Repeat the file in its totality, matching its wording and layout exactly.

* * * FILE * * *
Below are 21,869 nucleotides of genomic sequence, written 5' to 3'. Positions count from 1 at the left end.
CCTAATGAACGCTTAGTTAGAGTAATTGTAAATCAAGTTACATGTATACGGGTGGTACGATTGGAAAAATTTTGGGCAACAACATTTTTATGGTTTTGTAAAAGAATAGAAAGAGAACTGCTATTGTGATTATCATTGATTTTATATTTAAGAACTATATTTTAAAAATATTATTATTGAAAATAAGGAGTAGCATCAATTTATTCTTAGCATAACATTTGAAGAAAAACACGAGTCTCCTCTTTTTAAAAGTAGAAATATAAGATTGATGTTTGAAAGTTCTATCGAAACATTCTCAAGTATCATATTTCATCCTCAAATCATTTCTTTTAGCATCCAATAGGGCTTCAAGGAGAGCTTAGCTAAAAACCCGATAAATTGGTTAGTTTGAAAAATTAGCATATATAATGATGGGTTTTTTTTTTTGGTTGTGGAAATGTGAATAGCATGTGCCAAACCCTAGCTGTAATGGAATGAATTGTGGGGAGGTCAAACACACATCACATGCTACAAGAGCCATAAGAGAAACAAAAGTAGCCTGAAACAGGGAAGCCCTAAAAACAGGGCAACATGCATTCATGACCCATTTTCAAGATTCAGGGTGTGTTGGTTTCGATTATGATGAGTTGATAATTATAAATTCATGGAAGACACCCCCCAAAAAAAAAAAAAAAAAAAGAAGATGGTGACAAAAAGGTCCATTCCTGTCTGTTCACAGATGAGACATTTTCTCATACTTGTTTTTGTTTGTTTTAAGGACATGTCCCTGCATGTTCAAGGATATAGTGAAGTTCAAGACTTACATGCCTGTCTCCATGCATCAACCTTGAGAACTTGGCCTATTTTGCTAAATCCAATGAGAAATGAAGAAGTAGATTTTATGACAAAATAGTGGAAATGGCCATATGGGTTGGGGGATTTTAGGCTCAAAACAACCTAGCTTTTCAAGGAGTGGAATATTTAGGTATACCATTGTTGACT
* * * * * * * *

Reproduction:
Below are 21,869 nucleotides of genomic sequence, written 5' to 3'. Positions count from 1 at the left end.
CCTAATGAACGCTTAGTTAGAGTAATTGTAAATCAAGTTACATGTATACGGGTGGTACGATTGGAAAAATTTTGGGCAACAACATTTTTATGGTTTTGTAAAAGAATAGAAAGAGAACTGCTATTGTGATTATCATTGATTTTATATTTAAGAACTATATTTTAAAAATATTATTATTGAAAATAAGGAGTAGCATCAATTTATTCTTAGCATAACATTTGAAGAAAAACACGAGTCTCCTCTTTTTAAAAGTAGAAATATAAGATTGATGTTTGAAAGTTCTATCGAAACATTCTCAAGTATCATATTTCATCCTCAAATCATTTCTTTTAGCATCCAATAGGGCTTCAAGGAGAGCTTAGCTAAAAACCCGATAAATTGGTTAGTTTGAAAAATTAGCATATATAATGATGGGTTTTTTTTTTTGGTTGTGGAAATGTGAATAGCATGTGCCAAACCCTAGCTGTAATGGAATGAATTGTGGGGAGGTCAAACACACATCACATGCTACAAGAGCCATAAGAGAAACAAAAGTAGCCTGAAACAGGGAAGCCCTAAAAACAGGGCAACATGCATTCATGACCCATTTTCAAGATTCAGGGTGTGTTGGTTTCGATTATGATGAGTTGATAATTATAAATTCATGGAAGACACCCCCCAAAAAAAAAAAAAAAAAAAGAAGATGGTGACAAAAAGGTCCATTCCTGTCTGTTCACAGATGAGACATTTTCTCATACTTGTTTTTGTTTGTTTTAAGGACATGTCCCTGCATGTTCAAGGATATAGTGAAGTTCAAGACTTACATGCCTGTCTCCATGCATCAACCTTGAGAACTTGGCCTATTTTGCTAAATCCAATGAGAAATGAAGAAGTAGATTTTATGACAAAATAGTGGAAATGGCCATATGGGTTGGGGGATTTTAGGCTCAAAACAACCTAGCTTTTCAAGGAGTGGAATATTTAGGTATACCATTGTTGACT